India’s Saudi rice import share reaches 63 percent

Updated 17 September 2013

India’s Saudi rice import share reaches 63 percent

India's share in Saudi rice import is 63 percent with the basmati rice much in-demand, said the Indian delegation from the Ministry of Commerce and Industry, which is in Riyadh to participate in the ongoing international agriculture and agro-industry trade show, in which India is the largest participating country with 40 companies.
“Sixty three percent of rice import to Saudi Arabia comes from India with the Indian basmati much in demand,” said the Indian official.
The government is keen to increase export of basmati rice by providing assistance to Indian exporters with mounting trade delegations abroad and participation in international fairs, the official stated.
India, the largest supplier of rice to the Kingdom, is also getting more orders as Indian companies have renewed their efforts to fulfill the ever increasing demand from the Gulf country, which is one of the world’s largest rice importer.
Rice is a major staple food of the people in the Kingdom with an average annual per capita consumption of about 43 kg. The country is dependent on rice imports to meet its growing requirements.
According to statistics provided by the commerce and Industry ministry of India, the country's basmati rice export to the Kingdom till April-May this year was 138,704 million tons valued at $171.15 million, whereas the export of non-basmati rice during the same period was 22629.83 tons with its value to the tune of $13.58 million.
Rehan Zaheer, a top official from the Indian ministry of food processing industry urged Saudi businessman and agriculture companies to invest in India's food processing sector, especially in rice and meat processing.
He, however, clarified that India does not allow direct investment in farmlands.
India recently relaxed foreign direct investment (FDI) norms in a number of key sectors, including food processing and agro-based industries as the hike in caps with liberalizing routes will stimulate FDI inflows into the country.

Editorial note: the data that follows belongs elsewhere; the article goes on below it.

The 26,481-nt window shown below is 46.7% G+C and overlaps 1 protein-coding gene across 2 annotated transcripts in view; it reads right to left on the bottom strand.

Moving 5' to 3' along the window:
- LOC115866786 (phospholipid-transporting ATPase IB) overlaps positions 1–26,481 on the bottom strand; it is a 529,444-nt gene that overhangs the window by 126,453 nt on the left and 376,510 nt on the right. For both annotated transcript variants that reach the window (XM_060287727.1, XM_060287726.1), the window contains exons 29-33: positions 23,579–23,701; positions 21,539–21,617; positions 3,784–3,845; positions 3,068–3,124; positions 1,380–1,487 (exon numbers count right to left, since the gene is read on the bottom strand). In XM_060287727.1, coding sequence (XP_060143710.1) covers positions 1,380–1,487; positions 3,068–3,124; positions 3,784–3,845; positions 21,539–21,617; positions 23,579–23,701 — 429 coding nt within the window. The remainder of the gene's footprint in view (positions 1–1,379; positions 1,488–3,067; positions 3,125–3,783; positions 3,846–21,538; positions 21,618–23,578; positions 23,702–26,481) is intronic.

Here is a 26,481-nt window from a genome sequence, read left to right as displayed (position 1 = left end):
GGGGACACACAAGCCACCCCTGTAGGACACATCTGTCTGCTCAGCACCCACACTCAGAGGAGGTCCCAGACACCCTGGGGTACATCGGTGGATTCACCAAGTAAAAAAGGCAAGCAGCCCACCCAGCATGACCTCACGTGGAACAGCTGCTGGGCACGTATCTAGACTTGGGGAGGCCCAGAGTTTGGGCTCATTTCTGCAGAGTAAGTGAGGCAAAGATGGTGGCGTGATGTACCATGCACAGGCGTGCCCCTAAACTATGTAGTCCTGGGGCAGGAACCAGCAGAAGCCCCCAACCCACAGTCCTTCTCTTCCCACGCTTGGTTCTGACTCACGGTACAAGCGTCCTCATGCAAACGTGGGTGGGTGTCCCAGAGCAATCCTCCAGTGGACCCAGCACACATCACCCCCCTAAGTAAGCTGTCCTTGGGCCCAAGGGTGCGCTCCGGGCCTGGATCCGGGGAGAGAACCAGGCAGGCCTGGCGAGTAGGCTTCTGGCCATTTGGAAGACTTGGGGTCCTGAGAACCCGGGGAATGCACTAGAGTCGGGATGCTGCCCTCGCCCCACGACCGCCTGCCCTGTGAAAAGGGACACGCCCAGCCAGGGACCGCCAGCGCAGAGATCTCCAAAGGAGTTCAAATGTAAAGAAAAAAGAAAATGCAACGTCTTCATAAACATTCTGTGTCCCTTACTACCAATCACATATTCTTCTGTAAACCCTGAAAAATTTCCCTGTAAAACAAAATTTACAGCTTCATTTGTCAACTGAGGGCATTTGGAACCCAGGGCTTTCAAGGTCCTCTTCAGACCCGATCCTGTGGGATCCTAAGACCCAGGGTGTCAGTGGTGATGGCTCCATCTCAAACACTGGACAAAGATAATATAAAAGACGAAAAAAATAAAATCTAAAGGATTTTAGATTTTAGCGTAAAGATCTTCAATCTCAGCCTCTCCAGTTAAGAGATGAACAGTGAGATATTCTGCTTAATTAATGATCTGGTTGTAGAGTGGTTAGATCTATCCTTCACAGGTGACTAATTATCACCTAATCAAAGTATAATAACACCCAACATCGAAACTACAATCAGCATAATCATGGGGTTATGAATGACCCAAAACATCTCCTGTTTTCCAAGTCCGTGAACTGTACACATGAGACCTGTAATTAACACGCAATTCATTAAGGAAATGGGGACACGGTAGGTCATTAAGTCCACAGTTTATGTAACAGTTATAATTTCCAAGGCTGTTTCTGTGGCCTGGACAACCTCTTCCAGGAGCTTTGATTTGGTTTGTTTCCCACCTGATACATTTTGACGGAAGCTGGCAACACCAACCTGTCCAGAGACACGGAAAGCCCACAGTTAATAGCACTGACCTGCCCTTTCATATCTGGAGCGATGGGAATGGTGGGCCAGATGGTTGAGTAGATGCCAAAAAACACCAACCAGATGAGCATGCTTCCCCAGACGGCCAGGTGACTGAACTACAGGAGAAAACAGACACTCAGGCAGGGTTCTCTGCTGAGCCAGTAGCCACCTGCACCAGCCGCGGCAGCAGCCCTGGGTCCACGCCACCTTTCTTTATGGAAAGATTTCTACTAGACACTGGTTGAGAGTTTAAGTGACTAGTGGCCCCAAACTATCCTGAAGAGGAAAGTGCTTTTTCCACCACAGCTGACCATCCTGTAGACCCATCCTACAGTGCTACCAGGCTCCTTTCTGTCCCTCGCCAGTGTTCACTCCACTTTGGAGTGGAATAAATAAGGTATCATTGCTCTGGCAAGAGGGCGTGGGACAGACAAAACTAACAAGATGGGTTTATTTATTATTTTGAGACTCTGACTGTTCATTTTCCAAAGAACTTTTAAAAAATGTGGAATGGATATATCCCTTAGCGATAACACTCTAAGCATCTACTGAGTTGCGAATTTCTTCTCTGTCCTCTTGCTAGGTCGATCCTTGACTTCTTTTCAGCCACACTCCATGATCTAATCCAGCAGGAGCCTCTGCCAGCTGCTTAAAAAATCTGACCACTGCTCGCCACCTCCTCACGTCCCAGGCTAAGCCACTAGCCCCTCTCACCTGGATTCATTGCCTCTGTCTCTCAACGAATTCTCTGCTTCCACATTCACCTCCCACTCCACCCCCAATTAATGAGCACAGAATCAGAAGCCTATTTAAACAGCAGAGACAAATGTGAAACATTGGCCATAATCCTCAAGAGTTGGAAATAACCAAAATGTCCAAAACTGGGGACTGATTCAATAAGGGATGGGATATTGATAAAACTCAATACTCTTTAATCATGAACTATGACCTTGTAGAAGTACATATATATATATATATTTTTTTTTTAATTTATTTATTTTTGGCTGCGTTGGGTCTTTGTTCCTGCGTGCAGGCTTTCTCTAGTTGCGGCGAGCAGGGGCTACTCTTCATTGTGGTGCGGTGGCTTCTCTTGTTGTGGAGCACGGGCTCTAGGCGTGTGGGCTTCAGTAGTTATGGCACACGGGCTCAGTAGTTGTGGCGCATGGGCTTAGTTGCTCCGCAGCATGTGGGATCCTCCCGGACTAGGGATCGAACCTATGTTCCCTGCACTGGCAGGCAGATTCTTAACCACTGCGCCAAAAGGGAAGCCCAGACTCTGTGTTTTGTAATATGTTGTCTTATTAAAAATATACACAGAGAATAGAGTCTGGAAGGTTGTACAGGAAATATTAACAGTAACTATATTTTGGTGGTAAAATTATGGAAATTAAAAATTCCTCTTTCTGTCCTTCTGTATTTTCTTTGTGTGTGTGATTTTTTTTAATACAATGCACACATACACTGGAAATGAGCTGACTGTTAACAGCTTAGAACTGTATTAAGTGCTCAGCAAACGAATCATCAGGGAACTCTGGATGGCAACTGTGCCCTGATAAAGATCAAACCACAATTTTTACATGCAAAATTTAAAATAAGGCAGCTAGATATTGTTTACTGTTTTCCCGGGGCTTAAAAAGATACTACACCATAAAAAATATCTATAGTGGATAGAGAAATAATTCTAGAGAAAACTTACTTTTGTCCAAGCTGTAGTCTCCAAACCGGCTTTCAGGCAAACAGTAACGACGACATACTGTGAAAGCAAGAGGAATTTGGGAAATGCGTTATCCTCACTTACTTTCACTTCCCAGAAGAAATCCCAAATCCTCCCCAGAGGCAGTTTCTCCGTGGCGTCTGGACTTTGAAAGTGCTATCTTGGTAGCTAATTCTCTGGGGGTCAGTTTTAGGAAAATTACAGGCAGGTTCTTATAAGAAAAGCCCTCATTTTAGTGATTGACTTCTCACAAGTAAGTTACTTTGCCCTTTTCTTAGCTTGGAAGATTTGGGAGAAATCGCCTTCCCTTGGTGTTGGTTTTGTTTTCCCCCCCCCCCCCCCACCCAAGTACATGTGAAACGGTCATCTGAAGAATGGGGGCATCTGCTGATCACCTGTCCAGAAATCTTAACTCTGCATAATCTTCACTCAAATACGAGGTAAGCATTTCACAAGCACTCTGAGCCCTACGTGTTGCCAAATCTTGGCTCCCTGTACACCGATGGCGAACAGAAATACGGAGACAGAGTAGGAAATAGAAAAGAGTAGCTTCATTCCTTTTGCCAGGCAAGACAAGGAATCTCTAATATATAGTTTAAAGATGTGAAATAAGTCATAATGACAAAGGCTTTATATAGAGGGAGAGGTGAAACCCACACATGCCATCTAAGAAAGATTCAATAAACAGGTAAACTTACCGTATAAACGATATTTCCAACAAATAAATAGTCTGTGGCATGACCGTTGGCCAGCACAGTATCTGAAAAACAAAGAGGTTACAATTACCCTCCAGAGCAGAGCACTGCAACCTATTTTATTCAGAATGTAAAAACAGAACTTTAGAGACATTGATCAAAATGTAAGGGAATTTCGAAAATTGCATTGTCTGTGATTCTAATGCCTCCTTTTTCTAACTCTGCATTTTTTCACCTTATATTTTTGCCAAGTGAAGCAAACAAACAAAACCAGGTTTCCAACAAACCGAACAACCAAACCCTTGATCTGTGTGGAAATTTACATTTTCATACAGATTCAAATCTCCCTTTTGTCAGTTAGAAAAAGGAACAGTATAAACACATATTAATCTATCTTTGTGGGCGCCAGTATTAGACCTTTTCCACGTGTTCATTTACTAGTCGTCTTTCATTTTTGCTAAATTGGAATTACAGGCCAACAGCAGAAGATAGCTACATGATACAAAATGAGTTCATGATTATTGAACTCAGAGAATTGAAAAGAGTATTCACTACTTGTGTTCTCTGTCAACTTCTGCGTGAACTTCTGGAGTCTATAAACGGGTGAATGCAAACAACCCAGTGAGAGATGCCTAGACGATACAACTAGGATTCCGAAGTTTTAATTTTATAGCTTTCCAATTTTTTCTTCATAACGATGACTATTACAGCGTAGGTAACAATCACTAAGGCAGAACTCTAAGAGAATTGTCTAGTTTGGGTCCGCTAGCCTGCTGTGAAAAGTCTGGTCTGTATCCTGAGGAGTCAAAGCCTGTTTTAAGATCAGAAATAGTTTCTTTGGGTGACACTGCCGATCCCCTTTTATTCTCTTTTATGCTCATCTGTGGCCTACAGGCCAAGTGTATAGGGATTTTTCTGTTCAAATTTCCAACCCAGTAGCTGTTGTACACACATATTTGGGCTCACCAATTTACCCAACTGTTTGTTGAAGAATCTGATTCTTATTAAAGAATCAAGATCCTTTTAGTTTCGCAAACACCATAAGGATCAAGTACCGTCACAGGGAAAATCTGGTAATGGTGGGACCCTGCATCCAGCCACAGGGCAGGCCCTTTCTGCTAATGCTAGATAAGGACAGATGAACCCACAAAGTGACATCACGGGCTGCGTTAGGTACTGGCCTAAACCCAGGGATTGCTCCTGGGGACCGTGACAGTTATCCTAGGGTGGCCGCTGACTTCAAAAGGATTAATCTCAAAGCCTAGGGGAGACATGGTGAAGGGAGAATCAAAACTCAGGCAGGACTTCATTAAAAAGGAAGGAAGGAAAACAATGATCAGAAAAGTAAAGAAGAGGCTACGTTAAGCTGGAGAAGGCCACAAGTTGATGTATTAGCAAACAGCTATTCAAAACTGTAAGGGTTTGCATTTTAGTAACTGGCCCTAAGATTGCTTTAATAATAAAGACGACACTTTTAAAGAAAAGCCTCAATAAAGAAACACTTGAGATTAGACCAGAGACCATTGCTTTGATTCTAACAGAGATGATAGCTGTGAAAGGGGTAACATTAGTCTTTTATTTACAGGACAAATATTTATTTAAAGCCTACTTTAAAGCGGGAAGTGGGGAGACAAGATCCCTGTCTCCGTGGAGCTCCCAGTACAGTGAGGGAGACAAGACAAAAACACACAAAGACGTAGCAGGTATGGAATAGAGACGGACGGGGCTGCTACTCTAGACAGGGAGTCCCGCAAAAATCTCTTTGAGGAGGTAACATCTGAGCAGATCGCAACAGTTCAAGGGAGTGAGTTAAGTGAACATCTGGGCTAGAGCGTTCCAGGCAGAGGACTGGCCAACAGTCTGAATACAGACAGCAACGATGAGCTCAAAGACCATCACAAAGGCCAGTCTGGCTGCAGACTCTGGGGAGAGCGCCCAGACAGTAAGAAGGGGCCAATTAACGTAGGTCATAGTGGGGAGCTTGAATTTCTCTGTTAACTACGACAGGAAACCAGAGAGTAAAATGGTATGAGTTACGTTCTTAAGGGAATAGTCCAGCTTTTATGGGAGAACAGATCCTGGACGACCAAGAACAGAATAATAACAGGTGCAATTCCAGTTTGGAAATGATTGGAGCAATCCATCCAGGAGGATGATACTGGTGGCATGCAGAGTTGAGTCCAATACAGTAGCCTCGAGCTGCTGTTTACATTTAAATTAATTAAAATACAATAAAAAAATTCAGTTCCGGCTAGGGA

Ajit Kumar, a high official from the Indian ministry of commerce and industry said that Saudi Arabia was an important market for Indian rice, especially basmati, and one of the largest market in GCC countries in terms of productivity.
“We look forward to the Saudi market for our services in value added products,” he said.
"There is a huge opportunity to look at food processing industry and we are looking forward to the growing demand of the industry,” he added.
He also disclosed that a Saudi delegation including some senior officials of the Saudi Food and Drug Authority will visit India this year to check the conditions of abattoir in order to grant licenses for meat processing in the Kingdom's interest.
Apart from rice, major Indian products being exported to Saudi Arabia include buffalo, sheep and goat meat, as well as fresh and preserved fruits and vegetables, confectionery and other processed foods that will be showcased at the Indian pavilion in the agro-industry trade show.
The four-day agro-food exhibition, which ends on Wednesday at Riyadh International Convention Center, features a dedicated Indian pavilion comprising 40 companies.
The pavilion will showcase export products from India’s major companies, which include APEDA represented by its General Manager S.S. Nair, Nutrilite agro products Pvt Ltd., Indian food tech Ltd. and Kabir foods apart from the ministries of food processing and commerce and industry.
India Trade Promotion Organization (ITPO), the premier trade promotion agency of the government of India, has organized India's participation in the India pavilion.